H and I headed off Great Misery through the eastern spilt between Great and Little. It is the rougher of the two gaps. We headed out around the back of Little Misery where there is much less protection from the open Atlantic and it was interesting. The swells were coming fast and strong, plus they were refracting off the rocky cliffs on the back side of Little Misery. It took a second to settle into the groove and feel comfortable. It is still pretty early in the season and we both needed to regain our sea legs.
Once we put the Miseries behind us, things calmed down. We circled around the back of Great Misery and checked out the power boat fest at the south beach.
The crossing back to Manchester Harbor turned out to be pretty challenging. The wind had begun to pick-up and the wave action picked up with it. The crossing is about a mile and the swells were coming at us breach. It wasn't really rough, but it was enough to keep you on your toes.
To make matters worse, H had a pretty bad headache and was feeling unsettled. She was a trooper, kept herself together, and powered through to the put-in.
Once back at the put-in I tried to do a roll, but just couldn't put it all together. After multiple tries, I popped out the boat and swam it to shore. The water was COLD!!! Even in my dry suit I could feel it.

Monday, May 22, 2006

Blown away in Pt. Judith Pond

The forecast on Sunday hinted at possible danger, but a good crowd showed up at Marina Park to venture out into the Pt. Judith Salt Pond under the steady leadership of Tim Motte. Tim was upbeat about the weather, and correct (mostly) as usual. He predicted that things would stay pretty calm until late in the day.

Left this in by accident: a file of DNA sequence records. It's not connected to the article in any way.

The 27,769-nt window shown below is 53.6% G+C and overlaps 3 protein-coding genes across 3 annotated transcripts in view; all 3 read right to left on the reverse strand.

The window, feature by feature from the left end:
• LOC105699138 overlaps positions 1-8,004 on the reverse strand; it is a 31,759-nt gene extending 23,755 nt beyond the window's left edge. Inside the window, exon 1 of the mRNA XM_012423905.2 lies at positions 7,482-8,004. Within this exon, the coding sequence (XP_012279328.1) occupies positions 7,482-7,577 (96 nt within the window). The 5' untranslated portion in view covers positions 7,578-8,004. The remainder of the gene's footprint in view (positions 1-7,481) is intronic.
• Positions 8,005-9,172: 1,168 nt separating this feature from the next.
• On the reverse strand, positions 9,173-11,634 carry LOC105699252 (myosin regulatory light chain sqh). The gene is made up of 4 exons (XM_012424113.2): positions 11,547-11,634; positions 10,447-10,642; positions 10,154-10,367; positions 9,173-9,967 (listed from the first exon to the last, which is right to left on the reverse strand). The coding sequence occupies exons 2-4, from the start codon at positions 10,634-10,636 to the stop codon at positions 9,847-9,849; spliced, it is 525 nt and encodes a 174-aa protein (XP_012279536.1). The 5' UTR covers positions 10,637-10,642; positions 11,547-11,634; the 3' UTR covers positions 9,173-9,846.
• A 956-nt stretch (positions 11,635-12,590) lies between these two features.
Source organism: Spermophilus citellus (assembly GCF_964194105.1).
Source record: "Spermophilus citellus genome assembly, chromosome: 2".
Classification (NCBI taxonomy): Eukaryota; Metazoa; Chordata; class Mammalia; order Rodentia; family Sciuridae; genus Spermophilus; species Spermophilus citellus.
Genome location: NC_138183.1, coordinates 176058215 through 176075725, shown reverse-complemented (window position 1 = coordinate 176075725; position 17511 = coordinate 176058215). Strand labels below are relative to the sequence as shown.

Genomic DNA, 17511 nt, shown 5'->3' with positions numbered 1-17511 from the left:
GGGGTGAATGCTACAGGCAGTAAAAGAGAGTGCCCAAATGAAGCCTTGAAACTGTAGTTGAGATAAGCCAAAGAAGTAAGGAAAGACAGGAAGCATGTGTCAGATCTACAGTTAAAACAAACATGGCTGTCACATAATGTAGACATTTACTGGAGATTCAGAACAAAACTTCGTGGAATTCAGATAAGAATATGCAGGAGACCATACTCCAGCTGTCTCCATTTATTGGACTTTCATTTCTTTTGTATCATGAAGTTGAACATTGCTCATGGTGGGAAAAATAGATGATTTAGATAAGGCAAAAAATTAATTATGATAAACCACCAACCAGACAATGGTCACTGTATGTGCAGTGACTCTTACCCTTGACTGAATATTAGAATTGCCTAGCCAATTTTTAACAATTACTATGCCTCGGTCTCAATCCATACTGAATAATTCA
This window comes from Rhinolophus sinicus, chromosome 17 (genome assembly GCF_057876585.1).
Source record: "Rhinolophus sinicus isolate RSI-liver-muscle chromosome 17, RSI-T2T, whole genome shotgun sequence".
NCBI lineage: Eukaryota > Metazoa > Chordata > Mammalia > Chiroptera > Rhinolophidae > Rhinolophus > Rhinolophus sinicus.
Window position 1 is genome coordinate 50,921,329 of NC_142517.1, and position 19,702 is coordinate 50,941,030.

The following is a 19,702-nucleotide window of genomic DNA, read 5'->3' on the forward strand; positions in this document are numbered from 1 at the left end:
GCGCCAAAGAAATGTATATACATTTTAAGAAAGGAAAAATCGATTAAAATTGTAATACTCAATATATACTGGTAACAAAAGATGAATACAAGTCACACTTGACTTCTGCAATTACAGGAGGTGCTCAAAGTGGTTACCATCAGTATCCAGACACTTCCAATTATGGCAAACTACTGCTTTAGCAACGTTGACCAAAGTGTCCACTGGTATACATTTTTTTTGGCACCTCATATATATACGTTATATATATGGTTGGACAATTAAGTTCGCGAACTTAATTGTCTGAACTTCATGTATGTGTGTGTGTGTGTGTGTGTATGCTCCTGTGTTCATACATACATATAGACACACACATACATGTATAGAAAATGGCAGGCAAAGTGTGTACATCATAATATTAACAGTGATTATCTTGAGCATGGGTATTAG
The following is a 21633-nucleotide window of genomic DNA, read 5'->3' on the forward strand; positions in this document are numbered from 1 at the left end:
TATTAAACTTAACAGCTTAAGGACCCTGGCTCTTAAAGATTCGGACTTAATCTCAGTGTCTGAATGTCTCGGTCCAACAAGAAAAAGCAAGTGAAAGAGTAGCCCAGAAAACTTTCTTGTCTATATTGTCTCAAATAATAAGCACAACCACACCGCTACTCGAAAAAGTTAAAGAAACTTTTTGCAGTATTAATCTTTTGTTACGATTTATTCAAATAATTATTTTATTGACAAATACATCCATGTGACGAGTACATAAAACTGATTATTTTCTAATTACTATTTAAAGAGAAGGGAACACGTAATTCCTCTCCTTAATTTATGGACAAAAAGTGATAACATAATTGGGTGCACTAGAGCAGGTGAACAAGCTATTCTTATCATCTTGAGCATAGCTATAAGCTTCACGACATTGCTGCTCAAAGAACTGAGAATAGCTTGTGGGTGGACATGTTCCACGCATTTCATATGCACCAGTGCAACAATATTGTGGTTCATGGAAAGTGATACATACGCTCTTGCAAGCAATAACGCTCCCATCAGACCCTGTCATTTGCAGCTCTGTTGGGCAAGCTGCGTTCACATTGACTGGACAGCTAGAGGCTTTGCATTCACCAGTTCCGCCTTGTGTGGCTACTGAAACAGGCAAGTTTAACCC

The group consisted largely of regulars: the Bomes, Carol C., Bill Luther, Rich R., Bill Hahn, Christie, and my better half. There were also two people from the flatwater group that joined us.
After introductions and Tim's speech about being a responsible group member, the plan was laid out. We would beeline up the outside of the Salt Pond to the fishing ramp in Galilee. The hope was to beat the wind. Then take it easy and make our way back to Marina Park protected by the islands. The sun was out and, from the boat ramp, the wind was pretty mellow. Anticipating a beautiful level 2 paddle, we hopped in our boats and set out following the channel.
Upon emerging from the protection of the harbor, we quickly realized that the plan had changed. The wind was blowing straight at us at a steady 15 knots. Even late in the season a strong head wind makes for a slog, but in May it is miserable. A number of the paddlers had also been out on Sat. and were still stiff from that. The group continued to make strong headway and everyone held there own.